With so much ground to cover to produce, I use a mixture of Woodland Scenics fine leaf foliage and sea foam. The latter is shown above during another session yesterday where I was using the odds and ends left over from tree-making to produce material for shrubs and weedy sapling trees. As much as I would love some specimen trees from The Model Tree Co., line side trees at Folkestone East are all weed trees…

The sea foam pieces are dunked in diluted (5:1) matte medium (A) using a deep plastic jug (B) first to strengthen them before painting. Normally, when making trees like this, they would be hung out to dry with a weight on the end to straighten them whilst the matte medium dries. These pieces, especially the larger but poor pieces (C) are destined to be snipped up into smaller pieces for shrubs or to be piled on top of each other to create banks of close growing weed trees, using cocktail sticks as support. After drying, they will be painted dark brown and then dunked in matte medium once again so coarse turf in medium green can be applied. Smaller pieces can be clumped together to make a thicker bush material (D) instead of being wasted. The remaining diluted matte medium is not returned to the original bottle but is stored in a separate container (E). At the time of writing, the treated pieces are sitting by my paint booth after painting dark brown.

Scenery work like this can take a great deal of time, especially allowing for the modelling of the staff halt platform and I am glad to be finishing off this end of the layout so I can move onto the Folkestone East signal box area.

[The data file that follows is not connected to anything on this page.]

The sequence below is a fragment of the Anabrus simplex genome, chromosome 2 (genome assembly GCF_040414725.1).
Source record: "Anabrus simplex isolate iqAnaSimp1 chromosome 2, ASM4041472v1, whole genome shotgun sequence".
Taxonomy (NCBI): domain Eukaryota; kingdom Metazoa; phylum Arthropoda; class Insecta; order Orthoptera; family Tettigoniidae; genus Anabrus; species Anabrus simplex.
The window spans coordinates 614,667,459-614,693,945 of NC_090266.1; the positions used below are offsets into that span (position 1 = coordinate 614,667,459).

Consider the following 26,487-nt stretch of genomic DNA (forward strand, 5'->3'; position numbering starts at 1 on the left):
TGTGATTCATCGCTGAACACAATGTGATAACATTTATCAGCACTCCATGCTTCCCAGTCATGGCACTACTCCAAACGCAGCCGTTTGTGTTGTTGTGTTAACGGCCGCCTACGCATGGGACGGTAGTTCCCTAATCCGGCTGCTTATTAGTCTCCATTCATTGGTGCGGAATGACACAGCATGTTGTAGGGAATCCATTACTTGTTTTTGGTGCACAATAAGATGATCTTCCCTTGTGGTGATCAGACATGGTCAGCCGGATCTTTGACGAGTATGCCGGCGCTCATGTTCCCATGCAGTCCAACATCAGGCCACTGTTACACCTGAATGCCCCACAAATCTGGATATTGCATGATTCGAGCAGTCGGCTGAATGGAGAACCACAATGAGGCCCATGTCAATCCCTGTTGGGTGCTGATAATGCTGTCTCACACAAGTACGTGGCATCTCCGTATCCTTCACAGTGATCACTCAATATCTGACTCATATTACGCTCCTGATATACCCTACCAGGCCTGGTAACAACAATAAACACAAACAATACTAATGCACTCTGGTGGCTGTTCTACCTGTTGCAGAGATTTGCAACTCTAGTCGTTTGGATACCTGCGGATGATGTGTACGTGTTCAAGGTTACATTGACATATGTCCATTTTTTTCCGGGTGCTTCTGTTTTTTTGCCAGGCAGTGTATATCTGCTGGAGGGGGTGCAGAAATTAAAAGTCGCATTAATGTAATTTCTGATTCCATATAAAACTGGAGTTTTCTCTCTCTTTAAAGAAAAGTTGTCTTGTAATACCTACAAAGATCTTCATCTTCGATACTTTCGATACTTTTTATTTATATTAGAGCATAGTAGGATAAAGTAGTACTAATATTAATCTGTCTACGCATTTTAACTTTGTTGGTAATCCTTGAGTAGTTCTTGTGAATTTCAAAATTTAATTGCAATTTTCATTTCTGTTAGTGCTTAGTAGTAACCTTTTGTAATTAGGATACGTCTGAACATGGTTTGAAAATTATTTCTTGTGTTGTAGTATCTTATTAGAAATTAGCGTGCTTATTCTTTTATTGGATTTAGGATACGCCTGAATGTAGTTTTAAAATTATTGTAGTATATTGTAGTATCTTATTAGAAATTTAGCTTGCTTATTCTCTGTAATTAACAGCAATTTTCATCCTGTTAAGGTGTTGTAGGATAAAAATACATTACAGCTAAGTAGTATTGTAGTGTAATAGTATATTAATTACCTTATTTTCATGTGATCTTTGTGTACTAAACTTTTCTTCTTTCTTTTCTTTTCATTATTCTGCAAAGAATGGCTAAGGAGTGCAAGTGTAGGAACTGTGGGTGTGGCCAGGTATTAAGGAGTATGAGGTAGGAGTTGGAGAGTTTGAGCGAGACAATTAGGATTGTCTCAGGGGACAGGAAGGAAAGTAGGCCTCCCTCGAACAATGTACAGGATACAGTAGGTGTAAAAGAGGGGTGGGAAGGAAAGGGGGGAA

New staging yard

February 2, 2011

A simple reorganisation of the layout cabin made space available for a new ‘east end’ staging yard for my N scale (1:160 scale) Montana Rail Link 4th Sub layout – on a narrow shelf. A sofa for visitors was swung round to go against a different wall and a different entrance door (the cabin has two) put into use. The sofa now crosses over the original door and the resulting change in space usage has made it possible to run a long staging yard down that particular wall, over my work bench, the back of the sofa and across the original but now sealed up door. Previously, the use of the door made that wall useless for a staging yard as it would not be long enough for 10-12ft.long trains without crossing the door and making access impossible. The picture below shows the connection from the new yard to the reverse loop at the east end of the layout. Note the small gap between the wall, window and the inner fascia allowing the window blind to drop neatly behind it.